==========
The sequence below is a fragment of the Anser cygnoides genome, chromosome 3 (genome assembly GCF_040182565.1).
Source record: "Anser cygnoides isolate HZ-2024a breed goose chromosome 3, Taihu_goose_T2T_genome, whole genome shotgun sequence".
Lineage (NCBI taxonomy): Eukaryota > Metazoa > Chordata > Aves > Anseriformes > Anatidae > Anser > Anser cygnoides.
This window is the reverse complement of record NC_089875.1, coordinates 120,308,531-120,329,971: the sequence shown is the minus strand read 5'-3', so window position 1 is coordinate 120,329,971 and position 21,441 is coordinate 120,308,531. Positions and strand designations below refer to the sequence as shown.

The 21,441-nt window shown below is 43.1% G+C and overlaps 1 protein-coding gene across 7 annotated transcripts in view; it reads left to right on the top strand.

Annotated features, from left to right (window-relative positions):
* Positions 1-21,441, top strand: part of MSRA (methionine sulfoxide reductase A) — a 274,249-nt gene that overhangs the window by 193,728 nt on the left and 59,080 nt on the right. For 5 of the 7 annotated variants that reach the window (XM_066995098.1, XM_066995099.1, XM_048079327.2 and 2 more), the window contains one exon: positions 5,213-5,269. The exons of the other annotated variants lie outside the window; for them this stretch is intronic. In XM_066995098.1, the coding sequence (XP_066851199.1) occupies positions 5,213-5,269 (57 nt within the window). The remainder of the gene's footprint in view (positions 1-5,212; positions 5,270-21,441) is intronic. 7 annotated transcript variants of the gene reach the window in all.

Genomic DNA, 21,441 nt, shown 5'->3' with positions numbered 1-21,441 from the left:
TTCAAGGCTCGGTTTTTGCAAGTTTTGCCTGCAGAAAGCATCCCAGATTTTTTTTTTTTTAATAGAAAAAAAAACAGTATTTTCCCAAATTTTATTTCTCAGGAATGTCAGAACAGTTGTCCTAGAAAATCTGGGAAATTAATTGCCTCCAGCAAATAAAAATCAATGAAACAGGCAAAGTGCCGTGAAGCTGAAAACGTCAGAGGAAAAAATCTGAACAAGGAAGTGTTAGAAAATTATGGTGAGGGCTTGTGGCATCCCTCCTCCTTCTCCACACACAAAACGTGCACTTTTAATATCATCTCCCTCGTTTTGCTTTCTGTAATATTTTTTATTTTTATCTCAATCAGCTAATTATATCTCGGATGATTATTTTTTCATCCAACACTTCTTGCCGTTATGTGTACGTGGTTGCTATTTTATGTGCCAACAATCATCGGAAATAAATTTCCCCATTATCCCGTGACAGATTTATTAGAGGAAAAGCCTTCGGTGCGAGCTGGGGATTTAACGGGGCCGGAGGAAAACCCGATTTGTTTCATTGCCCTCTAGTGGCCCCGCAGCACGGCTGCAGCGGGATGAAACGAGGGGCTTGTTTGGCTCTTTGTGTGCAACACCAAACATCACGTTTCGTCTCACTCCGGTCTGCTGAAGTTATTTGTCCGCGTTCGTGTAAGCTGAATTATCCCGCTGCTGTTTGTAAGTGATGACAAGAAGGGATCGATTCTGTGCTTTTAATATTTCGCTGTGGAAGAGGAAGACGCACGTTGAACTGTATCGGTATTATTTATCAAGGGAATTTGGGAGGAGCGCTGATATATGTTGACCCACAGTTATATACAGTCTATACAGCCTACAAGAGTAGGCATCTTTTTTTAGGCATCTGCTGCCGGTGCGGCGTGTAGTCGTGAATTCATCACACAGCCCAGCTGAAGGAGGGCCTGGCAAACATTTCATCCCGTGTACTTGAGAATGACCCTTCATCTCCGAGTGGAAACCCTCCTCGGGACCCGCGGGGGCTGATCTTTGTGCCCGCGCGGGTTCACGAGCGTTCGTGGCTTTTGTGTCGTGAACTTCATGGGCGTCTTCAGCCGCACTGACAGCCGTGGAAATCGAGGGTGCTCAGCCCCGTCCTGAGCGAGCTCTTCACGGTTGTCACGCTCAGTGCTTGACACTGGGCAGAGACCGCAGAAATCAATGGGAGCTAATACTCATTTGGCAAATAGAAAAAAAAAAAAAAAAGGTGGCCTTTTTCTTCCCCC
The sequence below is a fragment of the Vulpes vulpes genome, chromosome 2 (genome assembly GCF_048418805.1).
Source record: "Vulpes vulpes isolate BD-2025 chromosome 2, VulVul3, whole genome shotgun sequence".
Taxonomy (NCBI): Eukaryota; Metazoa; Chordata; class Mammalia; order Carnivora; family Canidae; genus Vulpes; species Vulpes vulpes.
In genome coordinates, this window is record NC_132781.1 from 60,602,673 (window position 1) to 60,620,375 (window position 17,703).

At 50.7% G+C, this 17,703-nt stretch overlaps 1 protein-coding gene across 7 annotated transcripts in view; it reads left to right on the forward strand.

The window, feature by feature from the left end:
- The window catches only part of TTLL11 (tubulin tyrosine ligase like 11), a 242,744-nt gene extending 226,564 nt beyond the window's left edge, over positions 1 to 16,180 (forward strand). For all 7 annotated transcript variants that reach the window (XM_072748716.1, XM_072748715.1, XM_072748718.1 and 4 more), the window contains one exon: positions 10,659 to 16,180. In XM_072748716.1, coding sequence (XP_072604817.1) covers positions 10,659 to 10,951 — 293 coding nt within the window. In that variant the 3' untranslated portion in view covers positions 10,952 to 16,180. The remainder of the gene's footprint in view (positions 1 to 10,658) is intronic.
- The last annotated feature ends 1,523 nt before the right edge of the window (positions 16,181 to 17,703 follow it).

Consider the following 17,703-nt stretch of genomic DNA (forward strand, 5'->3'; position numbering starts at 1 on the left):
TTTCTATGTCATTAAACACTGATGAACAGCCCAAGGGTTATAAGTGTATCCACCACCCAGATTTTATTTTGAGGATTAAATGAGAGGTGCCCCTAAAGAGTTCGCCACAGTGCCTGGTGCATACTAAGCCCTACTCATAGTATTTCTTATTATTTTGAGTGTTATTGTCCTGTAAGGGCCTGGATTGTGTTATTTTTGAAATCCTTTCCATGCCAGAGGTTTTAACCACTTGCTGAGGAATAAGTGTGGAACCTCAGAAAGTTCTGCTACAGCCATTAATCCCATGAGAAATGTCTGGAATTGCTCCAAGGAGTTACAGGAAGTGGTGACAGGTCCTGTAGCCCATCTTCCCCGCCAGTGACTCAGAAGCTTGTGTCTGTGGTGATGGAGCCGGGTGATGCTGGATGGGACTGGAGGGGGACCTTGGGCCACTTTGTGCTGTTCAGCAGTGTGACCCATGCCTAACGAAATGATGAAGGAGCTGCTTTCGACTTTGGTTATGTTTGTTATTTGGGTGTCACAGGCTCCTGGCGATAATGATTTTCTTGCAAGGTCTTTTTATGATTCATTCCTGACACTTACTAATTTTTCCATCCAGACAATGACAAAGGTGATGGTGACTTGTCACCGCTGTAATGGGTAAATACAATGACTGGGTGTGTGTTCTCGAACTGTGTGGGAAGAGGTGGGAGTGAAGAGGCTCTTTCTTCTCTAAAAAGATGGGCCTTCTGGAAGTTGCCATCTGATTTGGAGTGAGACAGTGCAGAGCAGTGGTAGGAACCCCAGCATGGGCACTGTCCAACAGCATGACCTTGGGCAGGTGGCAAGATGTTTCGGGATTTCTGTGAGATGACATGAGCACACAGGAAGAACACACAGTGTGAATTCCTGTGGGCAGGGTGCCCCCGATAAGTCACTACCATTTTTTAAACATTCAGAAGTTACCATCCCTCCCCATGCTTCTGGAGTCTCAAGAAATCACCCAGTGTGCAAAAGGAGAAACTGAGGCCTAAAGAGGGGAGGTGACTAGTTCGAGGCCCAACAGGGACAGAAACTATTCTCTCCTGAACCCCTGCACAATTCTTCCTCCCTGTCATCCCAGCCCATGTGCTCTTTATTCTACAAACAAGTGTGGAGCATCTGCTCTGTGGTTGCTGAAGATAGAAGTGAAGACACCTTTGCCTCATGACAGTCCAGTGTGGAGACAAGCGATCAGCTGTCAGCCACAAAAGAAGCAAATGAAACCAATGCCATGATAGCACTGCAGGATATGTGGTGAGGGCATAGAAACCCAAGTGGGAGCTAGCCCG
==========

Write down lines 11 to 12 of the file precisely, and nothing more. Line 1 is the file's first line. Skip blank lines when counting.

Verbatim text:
Source record: "Vulpes vulpes isolate BD-2025 chromosome 2, VulVul3, whole genome shotgun sequence".
Taxonomy (NCBI): Eukaryota; Metazoa; Chordata; class Mammalia; order Carnivora; family Canidae; genus Vulpes; species Vulpes vulpes.